Eighteen months or so before it hit the number one spot pretty much everywhere in the known universe, Pet Shop Boys released their debut single West End Girls. Having travelled to New York a few months earlier and blagged some studio time with Bobby Orlando, they recorded their debut single with him, and released it through Epic in the UK.
It opens with the drum pattern from Michael Jackson‘s Billie Jean, released a year or so earlier, gradually building in Bobby O style, adding an element every bar or so until it’s become totally enormous. This is particularly noticeable on the 12″ version, which takes a couple of minutes to get to the vocal, having worked your way through the choir sound, the handclaps, the cowbells, and the vocal samples, all of which pepper all of Bobby O’s singles (and why not? It’s not a bad trademark to have!)
Neil Tennant‘s vocals are less confident, and a lot less polished than on the final release, and in 1984 you might have been forgiven for thinking he wasn’t the greatest vocalist in the world. You still might not in 2014, but you can at least hear his vocal style, albeit with a slightly affected American accent at times.
The two half extra verses (such as the section about Joe Stalin) make for a fun novelty inclusion if you’ve not heard them for a while, and while it lacks the haunting darkness of Stephen Hague‘s 1985 reworking, it’s still an entirely enjoyable track. Not number 1 material – not even Top 40 material – but if this had been all Pet Shop Boys ever recorded, it wouldn’t have been a bad legacy at all.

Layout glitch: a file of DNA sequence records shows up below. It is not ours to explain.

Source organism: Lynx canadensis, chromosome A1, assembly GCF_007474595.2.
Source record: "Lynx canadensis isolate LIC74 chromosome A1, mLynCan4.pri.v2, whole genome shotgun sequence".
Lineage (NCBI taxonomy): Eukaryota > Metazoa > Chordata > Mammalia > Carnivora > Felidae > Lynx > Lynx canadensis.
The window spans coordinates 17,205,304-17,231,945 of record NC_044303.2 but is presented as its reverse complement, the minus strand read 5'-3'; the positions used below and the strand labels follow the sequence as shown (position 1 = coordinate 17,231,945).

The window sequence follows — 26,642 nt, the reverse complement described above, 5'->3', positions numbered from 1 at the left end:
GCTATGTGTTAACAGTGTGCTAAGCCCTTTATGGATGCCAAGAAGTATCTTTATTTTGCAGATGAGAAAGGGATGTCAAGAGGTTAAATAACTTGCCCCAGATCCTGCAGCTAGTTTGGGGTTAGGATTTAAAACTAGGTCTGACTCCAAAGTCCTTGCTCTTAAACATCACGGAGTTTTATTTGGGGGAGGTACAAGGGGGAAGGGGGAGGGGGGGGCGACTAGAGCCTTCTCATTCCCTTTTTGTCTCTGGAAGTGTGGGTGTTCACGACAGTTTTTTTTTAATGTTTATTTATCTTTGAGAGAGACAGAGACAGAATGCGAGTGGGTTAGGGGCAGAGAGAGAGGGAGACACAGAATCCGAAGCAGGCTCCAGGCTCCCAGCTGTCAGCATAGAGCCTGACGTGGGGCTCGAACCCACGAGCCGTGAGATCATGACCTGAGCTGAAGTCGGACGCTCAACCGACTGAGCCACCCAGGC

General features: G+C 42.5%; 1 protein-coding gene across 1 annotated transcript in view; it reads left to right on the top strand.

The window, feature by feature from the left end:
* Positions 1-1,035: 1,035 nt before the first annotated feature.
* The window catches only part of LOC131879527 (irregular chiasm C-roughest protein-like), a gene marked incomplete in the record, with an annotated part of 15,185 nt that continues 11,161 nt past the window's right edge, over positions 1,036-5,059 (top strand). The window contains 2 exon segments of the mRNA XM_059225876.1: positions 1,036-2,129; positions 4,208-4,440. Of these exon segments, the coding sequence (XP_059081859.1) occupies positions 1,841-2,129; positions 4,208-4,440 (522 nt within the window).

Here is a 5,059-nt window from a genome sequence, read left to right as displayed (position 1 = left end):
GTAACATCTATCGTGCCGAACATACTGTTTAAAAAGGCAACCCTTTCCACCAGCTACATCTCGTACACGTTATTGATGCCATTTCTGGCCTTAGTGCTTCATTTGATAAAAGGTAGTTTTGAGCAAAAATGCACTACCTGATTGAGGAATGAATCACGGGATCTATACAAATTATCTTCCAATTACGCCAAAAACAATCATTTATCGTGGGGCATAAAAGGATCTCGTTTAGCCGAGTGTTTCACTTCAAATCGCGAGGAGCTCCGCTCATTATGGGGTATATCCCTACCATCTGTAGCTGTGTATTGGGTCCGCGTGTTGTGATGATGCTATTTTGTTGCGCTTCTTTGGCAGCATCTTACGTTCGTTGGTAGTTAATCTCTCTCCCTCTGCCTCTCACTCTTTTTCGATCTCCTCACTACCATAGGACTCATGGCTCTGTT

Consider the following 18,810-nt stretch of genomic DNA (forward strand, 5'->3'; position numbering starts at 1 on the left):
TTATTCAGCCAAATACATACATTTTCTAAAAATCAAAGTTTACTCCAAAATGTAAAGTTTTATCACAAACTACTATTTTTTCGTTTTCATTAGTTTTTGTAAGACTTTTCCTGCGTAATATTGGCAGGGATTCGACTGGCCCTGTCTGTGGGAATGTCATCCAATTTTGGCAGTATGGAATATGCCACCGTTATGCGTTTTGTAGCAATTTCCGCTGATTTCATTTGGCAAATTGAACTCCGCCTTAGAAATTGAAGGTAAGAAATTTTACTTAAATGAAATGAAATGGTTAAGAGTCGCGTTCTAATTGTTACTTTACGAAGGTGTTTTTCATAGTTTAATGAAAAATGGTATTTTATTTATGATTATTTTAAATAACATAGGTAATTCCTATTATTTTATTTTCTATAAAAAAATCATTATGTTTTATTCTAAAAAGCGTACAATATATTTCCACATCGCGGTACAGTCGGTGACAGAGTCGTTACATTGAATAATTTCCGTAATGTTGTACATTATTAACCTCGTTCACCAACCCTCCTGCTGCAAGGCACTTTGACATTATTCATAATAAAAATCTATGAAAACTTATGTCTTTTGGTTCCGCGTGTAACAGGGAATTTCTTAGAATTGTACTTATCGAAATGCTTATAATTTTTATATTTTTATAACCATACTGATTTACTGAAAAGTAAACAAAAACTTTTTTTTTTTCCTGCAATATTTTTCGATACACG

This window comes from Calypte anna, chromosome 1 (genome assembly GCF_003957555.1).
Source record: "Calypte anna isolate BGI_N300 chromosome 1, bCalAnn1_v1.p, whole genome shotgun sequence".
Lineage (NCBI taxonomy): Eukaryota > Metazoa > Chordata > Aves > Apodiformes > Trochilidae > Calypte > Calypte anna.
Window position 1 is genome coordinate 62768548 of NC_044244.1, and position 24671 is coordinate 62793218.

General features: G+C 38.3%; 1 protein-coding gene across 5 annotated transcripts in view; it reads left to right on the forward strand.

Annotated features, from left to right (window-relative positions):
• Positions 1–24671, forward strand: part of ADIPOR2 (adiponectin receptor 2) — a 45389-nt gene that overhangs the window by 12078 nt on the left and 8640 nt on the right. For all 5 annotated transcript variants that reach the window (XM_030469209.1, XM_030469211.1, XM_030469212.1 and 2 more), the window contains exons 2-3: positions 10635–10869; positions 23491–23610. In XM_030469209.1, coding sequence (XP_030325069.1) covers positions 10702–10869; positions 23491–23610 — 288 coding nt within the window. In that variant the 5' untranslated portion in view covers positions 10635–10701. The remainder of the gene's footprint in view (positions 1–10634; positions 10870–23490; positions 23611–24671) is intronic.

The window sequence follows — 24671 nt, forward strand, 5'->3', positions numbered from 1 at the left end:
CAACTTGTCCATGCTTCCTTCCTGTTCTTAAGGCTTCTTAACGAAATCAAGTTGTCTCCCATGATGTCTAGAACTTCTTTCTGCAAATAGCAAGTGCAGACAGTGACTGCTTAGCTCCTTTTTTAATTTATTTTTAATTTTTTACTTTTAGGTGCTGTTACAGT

The b-side, the eponymous Pet Shop Boys is, according to Tennant, the track that he chose to play his colleagues at Smash Hits when he returned to the UK, being too embarrassed by his vocal performance on the a-side. Which is understandable really – but then, so is the fact that Pet Shop Boys has never been released anywhere since. The “hip hop instrumental,” as it’s described, isn’t really very good – in fact the Theme for the Pet Shop Boys which appeared on some later releases (with absolutely nothing to do with the act we’re talking about here) is rather better.
History from this point on is unequivocal. Pet Shop Boys decided to re-record West End Girls, transforming it into one of the best tracks that ever hit the charts, and leaving Bobby O diluting his own reputation by re-releasing the original version in 1986, 1992, 1995, 2001, and 2003, plus various awful medleys and megamixes. And when I say awful, I mean appalling – you could get a juggernaut through some of those edits.
But ignoring the checkered history that would follow, the original 1984 release of West End Girls is a pretty special track, and is well worth owning in some form.
There are countless different releases containing tracks from this original single, and it’s difficult to advise exactly which one to go for, but this 2003 release may be a good one to start with.